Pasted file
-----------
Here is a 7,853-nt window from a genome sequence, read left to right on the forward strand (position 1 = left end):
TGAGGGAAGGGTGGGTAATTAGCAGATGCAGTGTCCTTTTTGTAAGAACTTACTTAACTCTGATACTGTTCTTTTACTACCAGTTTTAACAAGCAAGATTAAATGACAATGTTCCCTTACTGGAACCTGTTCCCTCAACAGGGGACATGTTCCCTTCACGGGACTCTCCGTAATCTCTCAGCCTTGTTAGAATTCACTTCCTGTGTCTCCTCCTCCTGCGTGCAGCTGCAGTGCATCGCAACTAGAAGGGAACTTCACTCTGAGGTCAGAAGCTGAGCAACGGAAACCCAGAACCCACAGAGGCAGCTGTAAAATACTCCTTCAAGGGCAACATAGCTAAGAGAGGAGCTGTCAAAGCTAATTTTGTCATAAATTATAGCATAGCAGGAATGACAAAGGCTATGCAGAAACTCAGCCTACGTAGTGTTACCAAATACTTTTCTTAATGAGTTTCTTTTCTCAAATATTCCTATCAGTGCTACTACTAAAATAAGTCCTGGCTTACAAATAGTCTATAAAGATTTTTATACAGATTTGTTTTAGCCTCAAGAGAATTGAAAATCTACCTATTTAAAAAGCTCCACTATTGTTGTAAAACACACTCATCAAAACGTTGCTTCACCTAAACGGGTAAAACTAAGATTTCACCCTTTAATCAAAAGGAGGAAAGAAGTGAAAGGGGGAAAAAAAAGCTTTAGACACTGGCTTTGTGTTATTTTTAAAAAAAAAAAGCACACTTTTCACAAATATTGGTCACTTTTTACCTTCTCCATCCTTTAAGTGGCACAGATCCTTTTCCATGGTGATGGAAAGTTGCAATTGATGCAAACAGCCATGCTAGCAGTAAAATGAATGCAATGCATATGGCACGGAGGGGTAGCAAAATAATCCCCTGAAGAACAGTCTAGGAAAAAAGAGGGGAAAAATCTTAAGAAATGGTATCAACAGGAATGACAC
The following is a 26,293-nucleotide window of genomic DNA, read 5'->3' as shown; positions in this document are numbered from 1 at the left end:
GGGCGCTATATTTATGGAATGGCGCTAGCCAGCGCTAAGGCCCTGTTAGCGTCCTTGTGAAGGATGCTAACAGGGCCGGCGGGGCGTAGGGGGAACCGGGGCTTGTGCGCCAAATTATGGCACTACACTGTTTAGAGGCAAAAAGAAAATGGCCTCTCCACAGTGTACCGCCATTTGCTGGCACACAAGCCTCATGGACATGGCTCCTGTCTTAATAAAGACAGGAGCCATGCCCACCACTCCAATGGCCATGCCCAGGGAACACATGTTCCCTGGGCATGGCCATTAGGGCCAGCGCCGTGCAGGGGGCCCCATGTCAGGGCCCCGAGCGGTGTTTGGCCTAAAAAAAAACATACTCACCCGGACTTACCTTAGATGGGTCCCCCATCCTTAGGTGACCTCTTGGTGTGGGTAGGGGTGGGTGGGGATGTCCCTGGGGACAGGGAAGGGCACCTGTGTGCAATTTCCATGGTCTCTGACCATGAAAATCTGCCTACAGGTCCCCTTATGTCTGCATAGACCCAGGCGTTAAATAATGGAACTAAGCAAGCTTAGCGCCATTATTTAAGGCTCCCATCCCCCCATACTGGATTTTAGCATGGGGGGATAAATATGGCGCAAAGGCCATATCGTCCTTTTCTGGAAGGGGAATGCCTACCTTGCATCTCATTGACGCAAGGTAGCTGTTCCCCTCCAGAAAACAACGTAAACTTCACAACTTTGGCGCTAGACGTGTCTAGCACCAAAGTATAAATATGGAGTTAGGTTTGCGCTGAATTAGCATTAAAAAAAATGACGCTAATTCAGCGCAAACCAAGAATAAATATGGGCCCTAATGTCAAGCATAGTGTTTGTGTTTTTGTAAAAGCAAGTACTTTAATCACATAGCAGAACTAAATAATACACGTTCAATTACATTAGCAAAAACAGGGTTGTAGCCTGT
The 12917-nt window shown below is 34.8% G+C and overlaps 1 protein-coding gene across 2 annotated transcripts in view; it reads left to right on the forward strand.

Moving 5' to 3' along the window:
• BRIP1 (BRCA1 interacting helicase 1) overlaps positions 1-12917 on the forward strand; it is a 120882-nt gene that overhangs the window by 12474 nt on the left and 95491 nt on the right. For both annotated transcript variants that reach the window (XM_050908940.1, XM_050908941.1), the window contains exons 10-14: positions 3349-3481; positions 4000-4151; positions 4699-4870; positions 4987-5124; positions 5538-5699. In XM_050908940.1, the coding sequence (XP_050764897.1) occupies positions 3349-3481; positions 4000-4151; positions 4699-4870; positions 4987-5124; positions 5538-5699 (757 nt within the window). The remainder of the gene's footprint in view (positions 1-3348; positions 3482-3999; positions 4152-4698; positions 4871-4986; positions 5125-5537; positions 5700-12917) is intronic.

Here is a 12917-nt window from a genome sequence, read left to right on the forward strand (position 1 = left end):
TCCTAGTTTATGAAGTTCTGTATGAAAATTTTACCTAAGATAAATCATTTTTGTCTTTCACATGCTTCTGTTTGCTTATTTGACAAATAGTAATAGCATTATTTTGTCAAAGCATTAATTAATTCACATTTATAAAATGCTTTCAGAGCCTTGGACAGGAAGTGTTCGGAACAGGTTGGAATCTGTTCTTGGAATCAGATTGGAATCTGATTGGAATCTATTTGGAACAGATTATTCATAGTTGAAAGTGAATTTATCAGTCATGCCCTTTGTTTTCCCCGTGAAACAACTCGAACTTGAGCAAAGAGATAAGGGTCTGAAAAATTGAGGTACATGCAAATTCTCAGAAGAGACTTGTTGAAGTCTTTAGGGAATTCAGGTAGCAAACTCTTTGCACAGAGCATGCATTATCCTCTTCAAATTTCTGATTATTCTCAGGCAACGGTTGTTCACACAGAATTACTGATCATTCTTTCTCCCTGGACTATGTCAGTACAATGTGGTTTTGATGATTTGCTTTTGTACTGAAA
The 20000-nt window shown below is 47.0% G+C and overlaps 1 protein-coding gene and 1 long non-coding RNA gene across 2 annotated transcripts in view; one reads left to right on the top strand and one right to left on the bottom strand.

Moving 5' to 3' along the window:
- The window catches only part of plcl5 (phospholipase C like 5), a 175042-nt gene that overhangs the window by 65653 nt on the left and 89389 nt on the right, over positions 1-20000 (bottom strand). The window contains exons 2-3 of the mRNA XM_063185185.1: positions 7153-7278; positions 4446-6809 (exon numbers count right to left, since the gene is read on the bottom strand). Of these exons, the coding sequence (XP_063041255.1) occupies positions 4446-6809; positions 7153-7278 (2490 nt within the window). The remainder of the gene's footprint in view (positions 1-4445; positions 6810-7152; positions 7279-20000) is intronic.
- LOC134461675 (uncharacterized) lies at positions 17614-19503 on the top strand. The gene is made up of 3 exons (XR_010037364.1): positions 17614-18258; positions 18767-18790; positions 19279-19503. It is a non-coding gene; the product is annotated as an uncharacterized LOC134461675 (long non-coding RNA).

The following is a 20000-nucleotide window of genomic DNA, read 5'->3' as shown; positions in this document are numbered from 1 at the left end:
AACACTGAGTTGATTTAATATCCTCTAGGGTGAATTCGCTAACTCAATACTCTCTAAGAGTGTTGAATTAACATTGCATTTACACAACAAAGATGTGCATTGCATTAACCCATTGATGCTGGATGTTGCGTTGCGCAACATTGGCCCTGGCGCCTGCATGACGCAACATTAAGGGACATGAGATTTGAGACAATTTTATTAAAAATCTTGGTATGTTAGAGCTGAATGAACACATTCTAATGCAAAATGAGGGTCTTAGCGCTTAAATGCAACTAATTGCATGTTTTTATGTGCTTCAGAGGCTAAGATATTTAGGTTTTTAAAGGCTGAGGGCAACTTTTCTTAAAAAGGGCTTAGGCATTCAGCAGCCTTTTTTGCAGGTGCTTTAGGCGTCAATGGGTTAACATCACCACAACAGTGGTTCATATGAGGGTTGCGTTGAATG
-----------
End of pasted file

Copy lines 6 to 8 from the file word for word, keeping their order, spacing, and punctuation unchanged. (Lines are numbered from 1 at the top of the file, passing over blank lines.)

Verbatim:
Moving 5' to 3' along the window:
• BRIP1 (BRCA1 interacting helicase 1) overlaps positions 1-12917 on the forward strand; it is a 120882-nt gene that overhangs the window by 12474 nt on the left and 95491 nt on the right. For both annotated transcript variants that reach the window (XM_050908940.1, XM_050908941.1), the window contains exons 10-14: positions 3349-3481; positions 4000-4151; positions 4699-4870; positions 4987-5124; positions 5538-5699. In XM_050908940.1, the coding sequence (XP_050764897.1) occupies positions 3349-3481; positions 4000-4151; positions 4699-4870; positions 4987-5124; positions 5538-5699 (757 nt within the window). The remainder of the gene's footprint in view (positions 1-3348; positions 3482-3999; positions 4152-4698; positions 4871-4986; positions 5125-5537; positions 5700-12917) is intronic.

Here is a 12917-nt window from a genome sequence, read left to right on the forward strand (position 1 = left end):